Taser study finds serious injuries rare after Taser use
BD Diagnostics, a segment of BD (Becton, Dickinson and Company) has announced that it received U.S. Food and Drug Administration (FDA) Premarket Approval (PMA) for the BD FocalPoint(TM) GS Imaging System. This innovative new system is designed to enhance cervical cancer screening for cytology laboratories using the BD SurePath(TM) Pap test slides to detect evidence
Full Post: BD Diagnostics receives FDA approval for imaging system that enhances detection of cervical cancer
An emergency medicine researcher at Wake Forest University Baptist Medical Center has just published the first large, independent study of injuries from conducted electrical weapon (CEW) or Taser use, finding that serious injuries occurred in fewer than 1 percent of 1,201 Taser uses by law enforcement officers.
The study, led by William P. Bozeman, M.D., of Wake Forest University School of Medicine, is now available online in the Annals of Emergency Medicine (”Safety and Injury Profile of Conducted Electrical Weapons Used By Law Enforcement Officers Against Criminal Suspects”) and is scheduled to appear in a future print issue of the journal.
The findings represent a three-year review of 1,201 CEW uses at six law enforcement agencies across the United States . The study was funded by the National Institute of Justice.
“These weapons appear to be very safe, especially when compared to other options police have for subduing violent or combative suspects,” Bozeman said. “That is not to say that injuries and deaths are impossible. Police and medical personnel need to be aware of the potential for serious injury and look for evidence that a person subdued by a Taser has been hurt.”
The study reports that 99.75 percent of criminal suspects shocked by a CEW received no injuries or mild injuries only, such as scrapes and bruises. Of the 1,201 criminal suspects, 492 suffered mild injuries, mostly (83 percent) superficial puncture wounds from the Taser probes. Of the three subjects who sustained significant injuries, two suffered from head injuries related to falls; the third developed rhabdomyolysis, or a rapid breakdown of muscle tissue. Ninety-four percent of the suspects were male, and alcohol or intoxication was documented in almost half of the cases (49.5 percent).
A physician at each participating agency reviewed police and medical records after each CEW use. Injuries were identified and classified as mild, moderate or severe.
More than two-thirds of United States law enforcement agencies currently use CEWs. They are credited with decreasing police officer and suspect injuries and deaths due to police use of force. However, the devices have been surrounded with controversy.
“While injuries from Taser use are uncommon, they are not unheard of,” Bozeman said. “Subjects exposed to a CEW discharge should be assessed for injuries, and appropriate medical evaluation should be provided when non-trivial injuries are apparent or suspected. Existing medical and/or psychiatric conditions in the suspect may also cause or contribute to the behavior that leads police to use a Taser or other physical force. These underlying conditions may require medical assessment and treatment, independent of Taser exposure.”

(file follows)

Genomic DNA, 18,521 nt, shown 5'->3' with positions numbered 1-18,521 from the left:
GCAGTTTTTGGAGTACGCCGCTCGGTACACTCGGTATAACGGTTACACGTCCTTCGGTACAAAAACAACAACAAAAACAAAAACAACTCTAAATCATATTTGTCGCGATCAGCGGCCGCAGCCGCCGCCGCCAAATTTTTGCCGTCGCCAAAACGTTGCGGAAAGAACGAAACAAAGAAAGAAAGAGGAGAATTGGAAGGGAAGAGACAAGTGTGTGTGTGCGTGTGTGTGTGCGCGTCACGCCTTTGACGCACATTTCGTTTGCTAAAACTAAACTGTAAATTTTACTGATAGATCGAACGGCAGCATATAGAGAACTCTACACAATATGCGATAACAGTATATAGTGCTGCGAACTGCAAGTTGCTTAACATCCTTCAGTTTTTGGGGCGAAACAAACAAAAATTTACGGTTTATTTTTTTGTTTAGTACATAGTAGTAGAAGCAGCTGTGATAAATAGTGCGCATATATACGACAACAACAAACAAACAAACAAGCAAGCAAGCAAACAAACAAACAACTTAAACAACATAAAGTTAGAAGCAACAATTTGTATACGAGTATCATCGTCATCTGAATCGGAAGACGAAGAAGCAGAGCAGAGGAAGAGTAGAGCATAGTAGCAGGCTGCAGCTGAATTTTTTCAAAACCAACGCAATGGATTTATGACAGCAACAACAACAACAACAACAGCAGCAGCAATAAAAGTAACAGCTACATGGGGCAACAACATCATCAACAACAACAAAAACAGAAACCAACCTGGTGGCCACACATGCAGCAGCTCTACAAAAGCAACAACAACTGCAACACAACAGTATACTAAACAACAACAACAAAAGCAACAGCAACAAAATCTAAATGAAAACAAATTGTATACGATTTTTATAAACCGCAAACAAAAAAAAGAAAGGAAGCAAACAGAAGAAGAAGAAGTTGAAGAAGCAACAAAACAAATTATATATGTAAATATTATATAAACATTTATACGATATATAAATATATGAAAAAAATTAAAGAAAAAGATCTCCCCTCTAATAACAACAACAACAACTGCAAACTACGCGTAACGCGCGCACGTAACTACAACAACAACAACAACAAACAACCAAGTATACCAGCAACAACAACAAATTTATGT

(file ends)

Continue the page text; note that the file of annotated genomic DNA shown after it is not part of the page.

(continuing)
Co-authors were J. Tripp Winslow, M.D., M.P.H., of Wake Forest University , William E. Hauda, M.D., of Inova Fairfax Hospital ( Va. ), Joseph J. Heck, D.O., of University Medical Center ( Nev. ), Derrel Graham, M.D., and Brian Martin, M.D., M.S., of Louisiana State University-Shreveport ( La. ).
Rare injuries accounted for 3.5 percent of high school athletes’ injuries 2005 through 2007, according to the first study to examine rare injuries and conditions of U.S. high school athletes. Rare injuries include eye injuries, dental injuries, neck and cervical injuries and dehydration and heat illness, which may result in high morbidity, costly surgeries and
Full Post: Study looks at rare injuries in high school athletes
Forest Laboratories, Inc. announced today that the U.S. Patent and Trademark Office (”USPTO”) has closed prosecution on the merits of the reexamination proceedings for the patent for Bystolic and confirmed the validity of all of the previously granted claims. As a result, the USPTO has issued a Notice of Intent to Issue Ex Parte Reexamination
Full Post: USPTO confirms validity of Bystolic patent
One of the most widely used herbal supplements for improving memory and cognition has no impact on the development of dementia or Alzheimer’s disease, according to new results from a $30 million, multi-center study. The Ginkgo biloba for the Evaluation of Memory (GEM) Study was the largest clinical trial ever to evaluate the effects of
Full Post: Ginkgo biloba does nothing for dementia, Alzheimer’s
Ultraviolet light may help relieve pain in fibromyalgia syndrome patients, according to a preliminary study at Wake Forest University Baptist Medical Center conducted by dermatology, rheumatology, and public health sciences researchers. A report on the study appears in the January issue of the Journal of Alternative and Complementary Medicine. Steven R. Feldman, M.D., Ph.D.,
Full Post: Tanning beds provide potential pain relief for fibromyalgia patients
Cancer patients, with their weakened immune systems, are particularly vulnerable when the cold and flu season hits. The National Cancer Institute (NCI), part of the National Institutes of Health and the world’s most prestigious cancer research body, is sponsoring a landmark trial to evaluate if a unique Canadian cold remedy - ginseng extract COLD-FX -
Full Post: NCI sponsors Canadian cold/flu remedy trial in leukemia patients